Get your gear ready now for summer outdoor adventures.
As the rain recedes and the grass boosts up towards the sunshine, we’re all doing a little spring cleaning. We’re out on our lawnmowers and we’re pulling out the shop vacs to clean the dried mud and debris we’ve tracked onto the floor mats of our vehicles.
The year-round rain-or-shine outdoorsman has a few more chores to do as we transition into a new season. I’ve compiled a checklist of a few things that will make getting outdoors this spring and summer more pleasurable with a little preparation.
1. Put your tents and sleeping bags in the washing machine
Think about the last camping trip you went on. Was it in the summertime? During a music festival? Chances are your gear is covered in dust and dirt, with a few dead bugs that got wrapped up in it.
On top of that, it probably smells like something sweaty you left in a compression bag for six months. If the last time you went camping was in the rain, you might have some funky mildew smells if you didn’t dry your gear properly.
Wash these items on a cycle of cold water with a little extra detergent, and throw them in the dryer for 5-10 minutes, then throw in some dryer sheets and continue checking on them every 5-10 minutes to make sure they are completely dry. Don’t run them too long or let them get too hot because you’ll melt the synthetic fibers.
2. Sanitize your waders
Your waders are the barrier between your chonies and the outside world, and it’s gotten muggy, sweaty and gnarly in there. If you’ve been on a winter fishing bender or crawling around the duck blind, you’ve built up some moisture on the inside and used the outside as a napkin for wiping your hands covered in bait and blood.
The inside will mildew if it doesn’t get dried out and that krud on the outside will mold if you don’t get rid of it. Get a stiff bristled brush and some lemon joy soap and go to town on those things. Turn them inside out, do the same routine and hang them out to dry. At night, turn off all the lights and put a flashlight inside them. If it looks like a planetarium, then you have some leaks to patch up.
3. Make use of storage containers
Once you’ve washed your camping gear and sanitized your waders, put them away in a bin that will keep them from being damaged while they’re stored away. Having your outdoor items well-organized and stored in labeled containers will propagate spontaneity.
If you get the urge to go camping on a whim, everything will be in one container that you can throw in a vehicle and go on an adventure. Having all the necessary items in one space will relieve the stress of wondering if you forgot something, or finding out that you have forgotten something once it’s too late to turn back. This not only makes packing for a trip convenient, but it could also come in handy during the instance of a zombie apocalypse… which brings me to number 4…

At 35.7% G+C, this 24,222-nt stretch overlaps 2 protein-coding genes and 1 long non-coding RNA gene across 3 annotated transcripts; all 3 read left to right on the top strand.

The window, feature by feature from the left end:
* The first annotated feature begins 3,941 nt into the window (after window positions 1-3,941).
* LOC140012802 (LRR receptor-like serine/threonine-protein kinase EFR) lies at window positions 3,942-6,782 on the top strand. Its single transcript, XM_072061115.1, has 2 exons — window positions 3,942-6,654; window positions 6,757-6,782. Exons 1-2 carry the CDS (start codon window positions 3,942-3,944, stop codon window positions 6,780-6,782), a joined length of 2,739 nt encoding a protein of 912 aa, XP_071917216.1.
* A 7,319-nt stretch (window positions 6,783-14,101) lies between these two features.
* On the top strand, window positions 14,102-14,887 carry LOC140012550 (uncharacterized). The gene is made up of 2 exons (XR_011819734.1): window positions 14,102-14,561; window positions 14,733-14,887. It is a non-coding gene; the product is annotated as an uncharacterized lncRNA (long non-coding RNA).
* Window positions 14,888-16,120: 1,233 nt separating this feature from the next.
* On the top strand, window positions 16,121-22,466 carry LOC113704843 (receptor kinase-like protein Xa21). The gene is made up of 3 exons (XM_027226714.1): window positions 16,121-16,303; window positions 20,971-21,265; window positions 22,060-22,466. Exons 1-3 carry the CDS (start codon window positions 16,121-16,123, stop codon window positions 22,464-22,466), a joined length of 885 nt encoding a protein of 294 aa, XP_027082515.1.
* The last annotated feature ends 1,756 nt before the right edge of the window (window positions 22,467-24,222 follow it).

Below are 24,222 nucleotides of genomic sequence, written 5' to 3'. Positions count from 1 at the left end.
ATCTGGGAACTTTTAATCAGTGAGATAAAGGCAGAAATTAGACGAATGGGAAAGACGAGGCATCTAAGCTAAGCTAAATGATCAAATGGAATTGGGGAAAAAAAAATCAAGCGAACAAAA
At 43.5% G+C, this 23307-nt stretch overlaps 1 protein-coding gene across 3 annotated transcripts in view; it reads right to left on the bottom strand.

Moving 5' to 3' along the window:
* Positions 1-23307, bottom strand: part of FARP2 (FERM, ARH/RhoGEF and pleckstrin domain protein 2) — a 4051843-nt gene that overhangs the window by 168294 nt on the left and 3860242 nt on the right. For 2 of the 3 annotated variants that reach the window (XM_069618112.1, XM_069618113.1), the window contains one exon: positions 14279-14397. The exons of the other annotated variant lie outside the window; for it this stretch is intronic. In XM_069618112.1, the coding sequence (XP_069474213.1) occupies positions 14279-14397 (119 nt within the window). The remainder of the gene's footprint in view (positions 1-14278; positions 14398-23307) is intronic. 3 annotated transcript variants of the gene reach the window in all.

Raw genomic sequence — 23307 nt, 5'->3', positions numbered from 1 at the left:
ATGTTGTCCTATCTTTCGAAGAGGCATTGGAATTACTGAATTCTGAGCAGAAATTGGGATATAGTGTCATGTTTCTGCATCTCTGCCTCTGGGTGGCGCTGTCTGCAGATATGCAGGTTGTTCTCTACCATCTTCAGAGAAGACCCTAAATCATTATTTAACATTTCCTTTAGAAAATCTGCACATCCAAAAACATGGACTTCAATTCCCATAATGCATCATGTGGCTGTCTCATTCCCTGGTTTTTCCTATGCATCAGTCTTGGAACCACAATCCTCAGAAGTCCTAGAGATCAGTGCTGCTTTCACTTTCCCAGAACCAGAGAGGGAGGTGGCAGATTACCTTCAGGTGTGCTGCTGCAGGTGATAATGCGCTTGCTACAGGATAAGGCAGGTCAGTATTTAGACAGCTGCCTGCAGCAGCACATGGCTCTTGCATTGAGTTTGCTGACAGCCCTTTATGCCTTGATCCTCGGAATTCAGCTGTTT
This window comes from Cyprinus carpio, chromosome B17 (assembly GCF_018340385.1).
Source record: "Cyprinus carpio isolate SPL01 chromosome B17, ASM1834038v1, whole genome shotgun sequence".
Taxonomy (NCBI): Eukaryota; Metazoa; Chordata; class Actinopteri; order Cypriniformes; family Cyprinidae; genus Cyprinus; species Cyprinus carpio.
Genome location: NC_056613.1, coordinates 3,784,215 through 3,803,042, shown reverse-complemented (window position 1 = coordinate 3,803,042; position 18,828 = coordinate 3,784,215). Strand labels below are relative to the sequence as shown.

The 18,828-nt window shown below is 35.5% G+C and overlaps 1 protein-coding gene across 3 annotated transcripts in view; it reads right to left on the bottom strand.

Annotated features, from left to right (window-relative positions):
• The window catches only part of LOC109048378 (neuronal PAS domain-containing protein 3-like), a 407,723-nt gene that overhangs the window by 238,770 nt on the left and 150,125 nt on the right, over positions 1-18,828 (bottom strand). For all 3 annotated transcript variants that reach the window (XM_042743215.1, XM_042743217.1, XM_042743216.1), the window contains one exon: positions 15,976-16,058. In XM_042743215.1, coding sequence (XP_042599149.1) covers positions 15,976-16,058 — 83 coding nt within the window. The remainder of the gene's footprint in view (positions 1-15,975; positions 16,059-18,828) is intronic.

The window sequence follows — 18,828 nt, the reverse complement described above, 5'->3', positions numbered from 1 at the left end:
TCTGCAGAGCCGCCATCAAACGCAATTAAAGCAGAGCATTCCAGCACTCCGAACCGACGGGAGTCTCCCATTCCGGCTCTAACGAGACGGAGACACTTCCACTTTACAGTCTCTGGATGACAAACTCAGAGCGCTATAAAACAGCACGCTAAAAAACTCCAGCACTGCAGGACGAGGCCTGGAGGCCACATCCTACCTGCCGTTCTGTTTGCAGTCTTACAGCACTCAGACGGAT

4. Make a mess kit/First Aid kit
Remember the boy scout motto: “Be prepared.” Pack some dried foods, utensils, paper plates, a pot, pan and a jug of water. The bare necessities, with a few little luxuries, nothing perishable. Make sure everything is sealed up tight and try to avoid glass containers. Pack some gauze, medical tape antibiotic ointment and peroxide for wounds. If you’re sensitive to allergies, bug bites, poison oak and ivy, have some medication on hand in case you’re in the woods miles away from the nearest drug store. Don’t forget a toothbrush and toothpaste. Sunblock is also a good preventative care item to have on hand.
That’s right. Vehicles, mountain bikes, fishing reels and firearms all need lubricant. Change your oil before you plan on going on any long trips. Put some chain lubricant on your bicycle, especially if you’ve been using it during the rainy season. Take your reels apart and clean their innards with a toothbrush to remove any debris.
Spray them down with a hose to remove sand and salt buildup, then spray some lubricant into the spool and gears. Even waxing braided line can make it cast smoother and sit along the surface if you’re float fishing. Make sure your guns are oiled inside and out. Shotguns used for duck hunting will especially need to be treated with care due to the damp conditions. You don’t want to be firing a rusty gun when turkey season opens.
6. Wash your boat, wash your lines
A guide industry trade secret is using a little lemon joy to clean your boat. For whatever reason, fish seem to not mind the smell of it, and some would even argue that they like it.
As previously mentioned by professional guide Grant Rilette, make sure you clean your anchor lines and bow lines in your boat. “Wash everything in the boat, especially your lines (rope). Then wash everything again, especially the lines in your boat,” he says.
Anchor lines, bow lines and slide cables that have been damp for months on end can grow algae and slime, which can create a dangerous lack of friction, or prevent them from catching in the cleats mounted to the boat.